Tag Archives: Hamilton-Rosberg Rivalry

F1 Midweek – Malice at Mercedes

Chicago – The club of great intra-team rivalries of Formula 1 have inducted a new pair to their hallowed membership. The Lewis Hamilton – Nico Rosberg battle certainly is the fiercest of this season, topping the duel of Ferraris between Fernando Alonso and Kimi Räikkönen. I remember quite fondly Rosberg’s win last year at Monaco, during which race he and his British teammate worked together to keep the Ferraris and Red Bulls at bay. To follow that, Hamilton wrote a lengthy congratulations to his German teammate following his win. What a difference a year makes!

This past Sunday at Monaco, the two Mercedes drivers hardly moved to congratulate each other post-race. The animosity between the pair has come thus far to dominate this season. What I find most interesting, as a historian, is the fact that Niki Lauda, one of the greatest drivers of the 70s and 80s, is now working with the Mercedes team as its non-executive chairman, in which position, according to the Daily Mail, he took part in the negotiations that brought Hamilton to the team.

Lauda was quoted by Paul Weaver of the Guardian “One thing is clear, that Lewis, from my point of view, has a one or two tenths advantage on Nico. He can get the laps in qualifying. And Nico is working hard – he’s my type – with the mechanics and engineers with the tyres, so we have one natural talent, very emotional. And we have another guy who is doing the same job in another way.”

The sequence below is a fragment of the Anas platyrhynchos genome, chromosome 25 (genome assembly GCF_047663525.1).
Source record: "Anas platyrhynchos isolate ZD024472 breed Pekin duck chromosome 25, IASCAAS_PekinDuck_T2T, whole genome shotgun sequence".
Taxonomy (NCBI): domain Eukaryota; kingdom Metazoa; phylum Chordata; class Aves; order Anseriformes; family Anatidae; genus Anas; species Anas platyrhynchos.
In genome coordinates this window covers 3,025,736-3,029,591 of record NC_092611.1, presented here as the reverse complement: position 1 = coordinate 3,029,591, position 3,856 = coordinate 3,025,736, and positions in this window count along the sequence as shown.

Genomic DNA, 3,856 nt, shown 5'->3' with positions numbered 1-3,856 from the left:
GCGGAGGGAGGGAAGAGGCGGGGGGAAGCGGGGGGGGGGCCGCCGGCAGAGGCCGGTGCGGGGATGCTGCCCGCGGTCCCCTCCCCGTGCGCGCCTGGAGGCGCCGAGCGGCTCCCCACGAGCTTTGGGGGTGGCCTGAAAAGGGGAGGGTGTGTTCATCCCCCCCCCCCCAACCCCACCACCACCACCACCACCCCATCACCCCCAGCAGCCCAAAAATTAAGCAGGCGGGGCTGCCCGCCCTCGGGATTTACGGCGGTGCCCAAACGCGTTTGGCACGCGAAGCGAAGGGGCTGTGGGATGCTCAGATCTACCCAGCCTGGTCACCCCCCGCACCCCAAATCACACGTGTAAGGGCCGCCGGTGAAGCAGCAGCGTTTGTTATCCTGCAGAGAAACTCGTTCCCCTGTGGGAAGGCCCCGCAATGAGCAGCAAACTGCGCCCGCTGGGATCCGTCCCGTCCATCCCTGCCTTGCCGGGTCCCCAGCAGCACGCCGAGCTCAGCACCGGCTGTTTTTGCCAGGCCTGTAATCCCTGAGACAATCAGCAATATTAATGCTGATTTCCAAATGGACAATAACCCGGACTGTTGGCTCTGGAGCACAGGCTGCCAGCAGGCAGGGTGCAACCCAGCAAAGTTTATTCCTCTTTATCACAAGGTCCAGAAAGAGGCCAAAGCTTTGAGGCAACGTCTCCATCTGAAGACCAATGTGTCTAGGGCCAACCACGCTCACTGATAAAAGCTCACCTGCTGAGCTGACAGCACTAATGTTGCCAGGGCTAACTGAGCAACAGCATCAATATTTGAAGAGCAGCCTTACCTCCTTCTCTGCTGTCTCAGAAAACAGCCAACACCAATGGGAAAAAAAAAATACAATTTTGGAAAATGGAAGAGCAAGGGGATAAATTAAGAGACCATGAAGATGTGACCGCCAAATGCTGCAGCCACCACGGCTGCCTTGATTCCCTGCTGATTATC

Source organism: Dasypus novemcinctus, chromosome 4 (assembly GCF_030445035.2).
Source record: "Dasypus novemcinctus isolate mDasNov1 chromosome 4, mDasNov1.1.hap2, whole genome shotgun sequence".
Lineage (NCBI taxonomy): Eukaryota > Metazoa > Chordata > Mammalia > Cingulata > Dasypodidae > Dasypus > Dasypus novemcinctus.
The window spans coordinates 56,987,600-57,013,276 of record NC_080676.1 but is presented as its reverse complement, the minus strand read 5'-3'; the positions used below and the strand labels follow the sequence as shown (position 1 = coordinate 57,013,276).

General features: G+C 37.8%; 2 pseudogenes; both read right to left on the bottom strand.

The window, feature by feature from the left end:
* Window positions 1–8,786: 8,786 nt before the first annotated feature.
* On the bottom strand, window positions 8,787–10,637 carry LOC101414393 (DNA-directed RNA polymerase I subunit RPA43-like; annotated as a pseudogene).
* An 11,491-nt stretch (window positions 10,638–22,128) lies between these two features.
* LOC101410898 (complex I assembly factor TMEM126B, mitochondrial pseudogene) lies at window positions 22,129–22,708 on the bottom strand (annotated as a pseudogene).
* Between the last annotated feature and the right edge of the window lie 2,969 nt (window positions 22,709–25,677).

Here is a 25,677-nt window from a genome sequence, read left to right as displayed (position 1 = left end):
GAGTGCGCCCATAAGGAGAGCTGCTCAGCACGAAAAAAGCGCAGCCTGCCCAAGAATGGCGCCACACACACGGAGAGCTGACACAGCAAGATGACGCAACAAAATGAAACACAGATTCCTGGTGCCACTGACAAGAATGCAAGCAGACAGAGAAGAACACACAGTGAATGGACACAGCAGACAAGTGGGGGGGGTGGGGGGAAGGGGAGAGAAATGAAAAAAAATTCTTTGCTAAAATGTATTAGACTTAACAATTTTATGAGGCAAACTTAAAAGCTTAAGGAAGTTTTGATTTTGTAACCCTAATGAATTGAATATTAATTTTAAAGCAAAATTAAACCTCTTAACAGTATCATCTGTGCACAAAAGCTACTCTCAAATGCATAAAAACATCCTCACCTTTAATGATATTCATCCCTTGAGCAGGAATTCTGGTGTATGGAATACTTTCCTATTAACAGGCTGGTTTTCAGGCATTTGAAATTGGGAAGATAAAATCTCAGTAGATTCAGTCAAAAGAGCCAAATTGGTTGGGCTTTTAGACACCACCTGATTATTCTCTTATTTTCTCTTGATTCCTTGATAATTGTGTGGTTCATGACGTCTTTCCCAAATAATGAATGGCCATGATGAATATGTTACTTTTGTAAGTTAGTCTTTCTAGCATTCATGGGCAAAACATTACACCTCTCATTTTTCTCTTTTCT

Another element of this rivalry, as noted by Hamilton last weekend in Monaco, is the vast disparity in childhoods between the Briton and the German. Hamilton grew up in Stevenage in Hertfordshire, one of the less-well-off suburbs of London. Rosberg, the son of retired Finnish Formula 1 driver Keke Rosberg, grew up largely in Monaco having a far more privileged childhood than Hamilton. Today, Hamilton and Rosberg live in the same apartment building in Monaco.

Who knows what this rivalry will do for or against the Mercedes team throughout the rest of the season. The next race in Montréal will be yet another testing ground for the relationship between the two drivers in question. Perhaps they will eliminate each other from the race in Lap 1. Or quite possibly they will keep up the fight to the finish like in Bahrain. Either way, this rivalry, which began in their karting days, has blossomed into one of the great Formula 1 rivalries of this decade.